The game's crafting system is easy to use, as you put new melee and ranged weapons together from a set of specific components – from handles to blades, from triggers to muzzles. You can stick whatever components you have together in hopes of creating a weapon that has better attributes than your current equipment, and the game lets you see this stat before you commit. Weapons have the same stat pool, so guns will have different reload speeds, ranges, and so on depending on type and components used. The components could also add special effects such as electric ammo or blade. Similarly, existing weapons as well as ammo can be upgraded with additional components to improve them or alter their function. To do any crafting, you'll have to have the components, as well as some of the five types of crafting materials.
While the crafting system is straightforward and seems well designed, there is little player incentive to use it. Even after completing the story and many side quests, most of the components were of rather basic grade, and so not really improvements over the one or two weapons you find prebuilt. Just like the special abilities, you could complete almost the whole game with the same weapons, and just replace your armor with a higher rated one, without ever bothering with crafting or upgrades. All of this also makes the game's vendors and the Greenleaf currency pointless – the entire game can be easily completed without a single transaction. You can craft anytime, anywhere from the menus, or visit an upgrade bench to improve stats of existing weapon.
After beating the game, which takes a rather brisk 15 hours and is definitely more on the "action" than "RPG" side of its action-RPG moniker, you can head into a New Game Plus, but you are unlikely to want to. Aside from the gameplay shortcomings, Biomutant is just not a game you want to keep looking at due to its very dated presentation. The art style offers a decent post-apocalyptic setting, but with the poor textures, basic effects, and rough animations in traversal and combat, this is a title that looks like it came out at the start of the previous console generation. The cutscenes and combat feature an ugly background blur, limited animation, and the game looks at times unfinished. There is a day and night cycle, and occasional rain, but it doesn't look great and there are frequent visual glitches when entering/exiting interior spaces.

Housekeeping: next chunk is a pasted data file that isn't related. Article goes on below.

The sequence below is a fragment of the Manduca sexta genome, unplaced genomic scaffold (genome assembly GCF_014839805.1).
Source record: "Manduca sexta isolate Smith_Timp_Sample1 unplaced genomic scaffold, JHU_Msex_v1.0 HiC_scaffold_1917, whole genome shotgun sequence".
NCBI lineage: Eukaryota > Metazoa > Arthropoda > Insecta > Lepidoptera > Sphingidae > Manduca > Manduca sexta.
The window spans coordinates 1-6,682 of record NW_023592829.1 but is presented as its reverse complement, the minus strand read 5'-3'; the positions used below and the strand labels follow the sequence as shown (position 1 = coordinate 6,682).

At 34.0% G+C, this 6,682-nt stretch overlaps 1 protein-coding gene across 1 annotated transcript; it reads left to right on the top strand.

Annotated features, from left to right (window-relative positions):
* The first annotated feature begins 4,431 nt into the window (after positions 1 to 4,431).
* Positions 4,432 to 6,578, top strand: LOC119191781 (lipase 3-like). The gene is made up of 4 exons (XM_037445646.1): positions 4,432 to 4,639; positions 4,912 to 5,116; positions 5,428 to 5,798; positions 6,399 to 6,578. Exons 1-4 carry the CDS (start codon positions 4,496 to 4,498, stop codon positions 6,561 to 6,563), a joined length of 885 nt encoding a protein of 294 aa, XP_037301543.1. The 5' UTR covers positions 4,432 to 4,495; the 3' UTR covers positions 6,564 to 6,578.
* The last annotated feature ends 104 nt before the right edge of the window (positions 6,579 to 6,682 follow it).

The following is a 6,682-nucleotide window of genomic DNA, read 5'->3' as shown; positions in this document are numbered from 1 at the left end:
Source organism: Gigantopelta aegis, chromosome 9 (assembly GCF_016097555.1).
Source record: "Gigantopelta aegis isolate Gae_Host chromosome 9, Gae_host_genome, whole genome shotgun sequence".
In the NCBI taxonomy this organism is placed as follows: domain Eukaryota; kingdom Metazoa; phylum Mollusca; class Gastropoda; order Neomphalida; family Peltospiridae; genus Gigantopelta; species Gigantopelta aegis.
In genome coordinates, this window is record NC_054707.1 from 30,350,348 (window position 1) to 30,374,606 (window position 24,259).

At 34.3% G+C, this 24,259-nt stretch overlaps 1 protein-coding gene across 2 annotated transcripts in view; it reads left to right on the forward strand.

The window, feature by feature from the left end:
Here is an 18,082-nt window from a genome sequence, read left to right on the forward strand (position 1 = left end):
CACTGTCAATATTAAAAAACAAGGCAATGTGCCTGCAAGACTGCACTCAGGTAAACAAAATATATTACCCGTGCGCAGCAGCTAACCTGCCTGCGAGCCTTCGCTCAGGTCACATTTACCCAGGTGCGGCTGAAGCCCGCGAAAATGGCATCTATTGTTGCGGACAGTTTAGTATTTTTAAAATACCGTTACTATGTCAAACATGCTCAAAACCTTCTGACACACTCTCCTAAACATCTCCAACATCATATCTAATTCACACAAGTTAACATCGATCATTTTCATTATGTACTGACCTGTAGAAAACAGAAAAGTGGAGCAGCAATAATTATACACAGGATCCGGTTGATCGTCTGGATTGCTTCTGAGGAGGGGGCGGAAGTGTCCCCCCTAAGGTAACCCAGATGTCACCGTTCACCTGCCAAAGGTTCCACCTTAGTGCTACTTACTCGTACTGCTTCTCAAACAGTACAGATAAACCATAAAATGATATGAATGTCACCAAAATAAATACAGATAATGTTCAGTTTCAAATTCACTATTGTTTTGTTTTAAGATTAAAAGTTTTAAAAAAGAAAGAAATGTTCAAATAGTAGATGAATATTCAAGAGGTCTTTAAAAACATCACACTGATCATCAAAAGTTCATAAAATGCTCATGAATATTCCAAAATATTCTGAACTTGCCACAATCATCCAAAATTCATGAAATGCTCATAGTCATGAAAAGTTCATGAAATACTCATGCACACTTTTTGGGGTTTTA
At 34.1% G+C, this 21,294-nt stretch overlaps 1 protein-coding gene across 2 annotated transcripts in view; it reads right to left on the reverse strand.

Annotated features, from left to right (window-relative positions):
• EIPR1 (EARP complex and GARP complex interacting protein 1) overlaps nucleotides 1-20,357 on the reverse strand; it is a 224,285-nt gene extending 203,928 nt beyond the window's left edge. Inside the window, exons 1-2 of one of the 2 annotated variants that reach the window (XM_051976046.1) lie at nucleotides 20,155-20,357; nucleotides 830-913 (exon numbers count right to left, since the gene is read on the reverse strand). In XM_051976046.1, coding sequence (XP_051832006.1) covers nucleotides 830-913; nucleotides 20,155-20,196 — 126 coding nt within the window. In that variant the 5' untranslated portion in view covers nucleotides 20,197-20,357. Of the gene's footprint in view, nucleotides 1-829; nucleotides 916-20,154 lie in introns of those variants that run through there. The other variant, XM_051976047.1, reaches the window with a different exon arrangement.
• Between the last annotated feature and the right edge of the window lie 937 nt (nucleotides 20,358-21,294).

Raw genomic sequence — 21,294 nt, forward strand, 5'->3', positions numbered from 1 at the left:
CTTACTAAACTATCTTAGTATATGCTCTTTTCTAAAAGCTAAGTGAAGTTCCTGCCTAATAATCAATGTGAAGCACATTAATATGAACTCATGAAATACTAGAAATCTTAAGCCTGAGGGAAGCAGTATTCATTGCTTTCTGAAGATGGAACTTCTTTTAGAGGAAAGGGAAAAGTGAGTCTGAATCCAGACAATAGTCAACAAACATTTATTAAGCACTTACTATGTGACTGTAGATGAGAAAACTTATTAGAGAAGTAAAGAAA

The audio is equally disappointing. Whether it's the clanking of weapons against the enemy in combat, deploying your special powers, or just rummaging around an abandoned building, the soundscape is very limited and of low end quality. There is a lack of music throughout the experience. One very unique aspect of the audio is that the entire game is narrated by one older man, akin to the LittleBigPlanet series. He describes everything, from events in combat, to random quips about the story. He narrates all dialogues by describing what others are saying, in third person. It's a very risky approach, but for the most part it's sufficient, with decent delivery (though the writing itself can't be helped). You can turn down his random comments via options, as after a few hours it can get grating.
Despite the game looking so dated, it still has a big issue with performance. On a base model PS4, Biomutant is a very poorly performing title. Specifically, the game runs into serious framerate issues throughout, whether in midst of combat, cutscene, or just roaming around. The game is unable to keep a steady 30fps and constantly dips in and out of some very low numbers. It makes the already dull combat feel frustrating. The game also crashed a few times, though it thankfully autosaves with decent frequency. There are occasional physics and scripting glitches, and some conversations loop twice through the dialogue.
Biomutant is a debut effort from a Swedish studio Experiment 101, which was founded by ex-members of the Avalanche Studios group. Strangely enough, many of the game's problems are similar to another title – Generation Zero, also from a Swedish Studio, and a current subsidiary of Avalanche. Both games feature a strong open world that's interesting to explore, and decent foundations, but everything else – from gameplay, to presentation – is a letdown. The inconsistent story and setting, the shallow morality mechanic, the repetitive quest design, the crafting system that offers little incentive – Biomutant feels like a game that set out to include too many mechanics, and ended up polishing none of them. The technical and presentation issues certainly don't help its case, and neither does its nearly-AAA price.